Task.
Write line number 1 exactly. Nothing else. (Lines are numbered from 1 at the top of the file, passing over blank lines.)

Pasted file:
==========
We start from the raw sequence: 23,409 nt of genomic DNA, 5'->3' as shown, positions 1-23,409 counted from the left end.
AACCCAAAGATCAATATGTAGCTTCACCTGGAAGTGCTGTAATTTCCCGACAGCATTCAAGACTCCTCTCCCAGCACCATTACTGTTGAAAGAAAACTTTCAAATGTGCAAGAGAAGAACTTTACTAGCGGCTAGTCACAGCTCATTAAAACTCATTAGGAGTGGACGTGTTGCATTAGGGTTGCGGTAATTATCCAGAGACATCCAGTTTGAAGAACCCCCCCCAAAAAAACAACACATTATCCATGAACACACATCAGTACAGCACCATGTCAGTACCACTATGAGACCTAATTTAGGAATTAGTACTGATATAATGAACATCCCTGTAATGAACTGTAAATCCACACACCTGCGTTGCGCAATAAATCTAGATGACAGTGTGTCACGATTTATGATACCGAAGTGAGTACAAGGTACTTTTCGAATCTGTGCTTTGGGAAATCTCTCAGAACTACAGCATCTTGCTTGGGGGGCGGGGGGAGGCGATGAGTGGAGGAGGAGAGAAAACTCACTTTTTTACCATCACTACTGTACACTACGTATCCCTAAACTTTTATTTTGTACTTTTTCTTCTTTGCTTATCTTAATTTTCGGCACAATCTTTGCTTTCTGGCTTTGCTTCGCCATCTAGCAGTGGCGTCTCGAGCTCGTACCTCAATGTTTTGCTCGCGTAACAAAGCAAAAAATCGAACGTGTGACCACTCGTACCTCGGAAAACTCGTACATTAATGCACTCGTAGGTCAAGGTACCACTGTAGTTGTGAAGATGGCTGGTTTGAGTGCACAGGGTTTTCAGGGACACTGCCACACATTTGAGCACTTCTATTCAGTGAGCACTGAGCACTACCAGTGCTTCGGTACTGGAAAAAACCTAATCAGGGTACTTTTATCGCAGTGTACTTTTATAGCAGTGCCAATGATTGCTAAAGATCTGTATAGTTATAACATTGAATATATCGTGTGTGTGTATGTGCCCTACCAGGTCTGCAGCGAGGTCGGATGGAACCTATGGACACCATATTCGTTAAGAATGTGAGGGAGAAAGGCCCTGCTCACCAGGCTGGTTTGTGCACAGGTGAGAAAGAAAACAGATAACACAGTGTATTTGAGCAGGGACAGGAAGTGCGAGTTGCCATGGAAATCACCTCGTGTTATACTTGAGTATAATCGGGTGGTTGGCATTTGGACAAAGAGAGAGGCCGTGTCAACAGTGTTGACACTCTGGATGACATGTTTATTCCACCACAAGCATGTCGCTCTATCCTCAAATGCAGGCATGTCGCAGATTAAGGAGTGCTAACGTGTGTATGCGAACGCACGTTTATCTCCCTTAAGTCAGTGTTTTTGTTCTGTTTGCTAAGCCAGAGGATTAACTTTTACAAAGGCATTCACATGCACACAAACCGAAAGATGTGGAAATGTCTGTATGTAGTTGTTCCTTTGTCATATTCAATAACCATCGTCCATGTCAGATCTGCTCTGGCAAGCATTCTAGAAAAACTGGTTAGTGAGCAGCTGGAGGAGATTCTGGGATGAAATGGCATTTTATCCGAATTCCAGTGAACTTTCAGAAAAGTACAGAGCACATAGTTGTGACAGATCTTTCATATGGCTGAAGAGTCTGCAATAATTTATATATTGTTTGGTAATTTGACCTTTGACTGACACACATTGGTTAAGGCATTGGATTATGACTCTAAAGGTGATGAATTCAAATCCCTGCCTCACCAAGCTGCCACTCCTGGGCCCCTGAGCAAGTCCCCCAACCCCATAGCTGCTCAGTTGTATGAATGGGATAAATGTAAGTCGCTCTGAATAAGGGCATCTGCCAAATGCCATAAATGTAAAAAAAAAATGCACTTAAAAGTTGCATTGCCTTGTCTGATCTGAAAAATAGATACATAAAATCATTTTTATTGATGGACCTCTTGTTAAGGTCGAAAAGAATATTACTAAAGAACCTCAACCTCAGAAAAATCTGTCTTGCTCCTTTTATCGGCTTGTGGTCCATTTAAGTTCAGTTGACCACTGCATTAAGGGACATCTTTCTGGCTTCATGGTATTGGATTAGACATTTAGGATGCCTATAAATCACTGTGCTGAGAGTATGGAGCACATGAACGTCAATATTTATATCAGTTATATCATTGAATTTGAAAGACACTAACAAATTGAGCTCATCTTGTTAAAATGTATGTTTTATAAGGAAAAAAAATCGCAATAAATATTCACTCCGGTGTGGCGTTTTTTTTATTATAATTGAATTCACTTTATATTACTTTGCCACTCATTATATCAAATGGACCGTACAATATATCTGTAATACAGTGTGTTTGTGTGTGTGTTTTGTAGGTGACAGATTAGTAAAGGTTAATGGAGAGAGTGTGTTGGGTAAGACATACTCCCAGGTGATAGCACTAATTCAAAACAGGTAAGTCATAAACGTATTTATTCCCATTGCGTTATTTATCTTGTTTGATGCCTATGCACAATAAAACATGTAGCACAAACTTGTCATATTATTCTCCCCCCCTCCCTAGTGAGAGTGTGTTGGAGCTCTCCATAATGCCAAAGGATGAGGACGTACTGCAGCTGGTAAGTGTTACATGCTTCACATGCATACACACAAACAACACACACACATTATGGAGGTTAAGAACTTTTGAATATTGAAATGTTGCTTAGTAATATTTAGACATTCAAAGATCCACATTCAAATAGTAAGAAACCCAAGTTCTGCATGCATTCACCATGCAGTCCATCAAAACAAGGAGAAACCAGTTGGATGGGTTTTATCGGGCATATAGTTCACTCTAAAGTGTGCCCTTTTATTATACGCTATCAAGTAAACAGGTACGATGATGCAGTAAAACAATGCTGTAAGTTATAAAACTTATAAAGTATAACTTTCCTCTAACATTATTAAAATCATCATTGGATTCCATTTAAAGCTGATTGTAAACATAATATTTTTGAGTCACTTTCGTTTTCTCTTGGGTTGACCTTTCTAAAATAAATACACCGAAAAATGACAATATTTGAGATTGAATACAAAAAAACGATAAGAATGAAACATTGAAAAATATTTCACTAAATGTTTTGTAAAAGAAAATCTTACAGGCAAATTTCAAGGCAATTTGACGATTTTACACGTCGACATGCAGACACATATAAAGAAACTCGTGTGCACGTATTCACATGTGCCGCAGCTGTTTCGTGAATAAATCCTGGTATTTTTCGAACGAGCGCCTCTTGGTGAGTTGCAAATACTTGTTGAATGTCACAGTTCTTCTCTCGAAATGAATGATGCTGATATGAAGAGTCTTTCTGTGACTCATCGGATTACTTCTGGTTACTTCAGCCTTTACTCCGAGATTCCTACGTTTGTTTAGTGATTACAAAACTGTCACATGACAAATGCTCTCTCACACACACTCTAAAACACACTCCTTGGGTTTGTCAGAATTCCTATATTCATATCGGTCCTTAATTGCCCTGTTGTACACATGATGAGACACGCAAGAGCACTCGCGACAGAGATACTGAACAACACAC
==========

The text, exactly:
We start from the raw sequence: 23,409 nt of genomic DNA, 5'->3' as shown, positions 1-23,409 counted from the left end.